A collection of the early works of Theodore Sturgeon, acclaimed Grand Master of Science Fiction—featuring forewords by Ray Bradbury and Arthur C. Clarke
Although Theodore Sturgeon's reach was limited to the lengths of the short story and novelette, his influence was strongly felt by even the most original science fiction stylists—including Ray Bradbury, Arthur C. Clarke, and Gene Wolfe. Written from 1937 to 1940, the stories here showcase Sturgeon's masterful knack for clever, O. Henry-ish plot twists, sparkling character development, and almost archetypal, “Why didn't I think of that?” story ideas. Early Sturgeon masterpieces include “It,” a story about the violence done by a creature spontaneously born from garbage and mud, and “Helix the Cat,” about an inventor's bizarre encounter with a disembodied soul and the cat that saves it.
Featuring more than forty stories, The Ultimate Egoist is a timelessly entertaining tour through the early career and unique genius of this legend of science fiction.
This twelfth volume of North Atlantic’s ambitious series reprinting his complete short stories includes classic works such as the award-winning title story, which won both the Hugo and Nebula Awards in 1971, as well as “Case and the Dreamer,” a well-crafted tale of an encounter with a trans-spatial being that is also a meditation on love, and “The [Widget], the [Wadget], and Boff,” a creative exploration of the human ability to achieve self-realization in response to crisis. The book includes a new Foreword, an illuminating section of Story Notes, and a comprehensive index for the entire series.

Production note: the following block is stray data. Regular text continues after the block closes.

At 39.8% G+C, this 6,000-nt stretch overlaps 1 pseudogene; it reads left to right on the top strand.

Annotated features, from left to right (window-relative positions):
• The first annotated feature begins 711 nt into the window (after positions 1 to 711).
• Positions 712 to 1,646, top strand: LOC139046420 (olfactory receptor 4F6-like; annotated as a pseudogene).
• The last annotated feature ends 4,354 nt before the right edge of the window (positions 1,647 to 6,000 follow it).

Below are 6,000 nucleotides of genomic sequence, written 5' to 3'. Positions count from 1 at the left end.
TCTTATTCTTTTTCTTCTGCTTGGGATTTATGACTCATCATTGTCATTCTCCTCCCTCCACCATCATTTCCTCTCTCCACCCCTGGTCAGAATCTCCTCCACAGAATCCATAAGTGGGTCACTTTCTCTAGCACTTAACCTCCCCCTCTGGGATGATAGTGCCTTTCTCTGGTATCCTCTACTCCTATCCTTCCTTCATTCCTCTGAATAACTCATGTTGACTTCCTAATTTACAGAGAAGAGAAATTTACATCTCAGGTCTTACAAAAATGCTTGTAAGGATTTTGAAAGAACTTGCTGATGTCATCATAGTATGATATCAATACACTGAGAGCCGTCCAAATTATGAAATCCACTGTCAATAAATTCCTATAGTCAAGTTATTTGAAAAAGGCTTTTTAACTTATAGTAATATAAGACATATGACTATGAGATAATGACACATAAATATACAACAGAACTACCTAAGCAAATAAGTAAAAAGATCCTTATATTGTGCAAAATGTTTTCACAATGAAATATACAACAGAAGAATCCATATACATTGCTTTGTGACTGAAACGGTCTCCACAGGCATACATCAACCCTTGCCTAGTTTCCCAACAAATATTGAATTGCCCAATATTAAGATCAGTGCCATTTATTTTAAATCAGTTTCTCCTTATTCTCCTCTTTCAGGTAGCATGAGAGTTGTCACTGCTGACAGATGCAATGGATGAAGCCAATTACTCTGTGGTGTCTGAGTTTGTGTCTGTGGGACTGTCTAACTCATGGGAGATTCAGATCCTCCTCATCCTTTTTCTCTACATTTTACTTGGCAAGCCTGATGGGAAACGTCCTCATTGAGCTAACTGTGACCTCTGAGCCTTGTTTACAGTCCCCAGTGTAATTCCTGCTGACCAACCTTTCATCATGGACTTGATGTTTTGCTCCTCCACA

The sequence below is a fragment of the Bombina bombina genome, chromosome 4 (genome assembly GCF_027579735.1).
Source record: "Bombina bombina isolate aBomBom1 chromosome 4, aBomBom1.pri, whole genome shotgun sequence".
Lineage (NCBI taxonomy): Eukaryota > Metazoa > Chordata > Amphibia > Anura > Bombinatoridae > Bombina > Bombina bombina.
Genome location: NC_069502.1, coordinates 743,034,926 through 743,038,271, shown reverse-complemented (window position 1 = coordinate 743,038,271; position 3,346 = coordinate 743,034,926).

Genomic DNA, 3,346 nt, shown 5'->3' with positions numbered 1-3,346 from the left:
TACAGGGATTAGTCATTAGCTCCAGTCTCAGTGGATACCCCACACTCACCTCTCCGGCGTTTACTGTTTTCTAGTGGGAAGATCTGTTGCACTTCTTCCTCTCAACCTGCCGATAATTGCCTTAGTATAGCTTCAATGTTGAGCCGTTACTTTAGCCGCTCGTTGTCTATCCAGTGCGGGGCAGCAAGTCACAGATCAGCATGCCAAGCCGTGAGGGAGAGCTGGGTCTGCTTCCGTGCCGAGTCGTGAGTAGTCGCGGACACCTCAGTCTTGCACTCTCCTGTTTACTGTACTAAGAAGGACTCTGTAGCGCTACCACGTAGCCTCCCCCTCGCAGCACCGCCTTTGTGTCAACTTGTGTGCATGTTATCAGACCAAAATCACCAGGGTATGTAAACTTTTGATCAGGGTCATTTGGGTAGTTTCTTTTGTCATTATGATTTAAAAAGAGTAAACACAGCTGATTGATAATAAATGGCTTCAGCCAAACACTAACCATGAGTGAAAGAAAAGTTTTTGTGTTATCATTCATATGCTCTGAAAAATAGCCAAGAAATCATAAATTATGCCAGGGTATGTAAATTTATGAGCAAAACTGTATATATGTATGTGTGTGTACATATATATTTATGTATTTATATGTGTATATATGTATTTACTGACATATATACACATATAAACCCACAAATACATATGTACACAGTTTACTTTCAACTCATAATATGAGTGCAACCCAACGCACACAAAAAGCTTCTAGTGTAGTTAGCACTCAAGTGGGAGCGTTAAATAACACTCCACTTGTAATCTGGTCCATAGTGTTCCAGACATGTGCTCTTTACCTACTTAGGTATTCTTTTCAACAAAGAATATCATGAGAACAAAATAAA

Case and the Dreamer displays Sturgeon’s gifts at their peak. The book brings together his last stories, written between 1972 and 1983. They include “The Country of Afterward,” a sexually explicit story Sturgeon had been unable to write earlier in his career, and the title story, about an encounter with a transpatial being that is also a meditation on love. Several previously unpublished stories are included, as well as his final one, “Grizzly,” a poignant take on the lung disease that killed him two years later. Noted critic and anthologist Paul Williams contextualizes Sturgeon as both man and artist in an illuminating afterword, and the book includes an index to the stories in all thirteen volumes.
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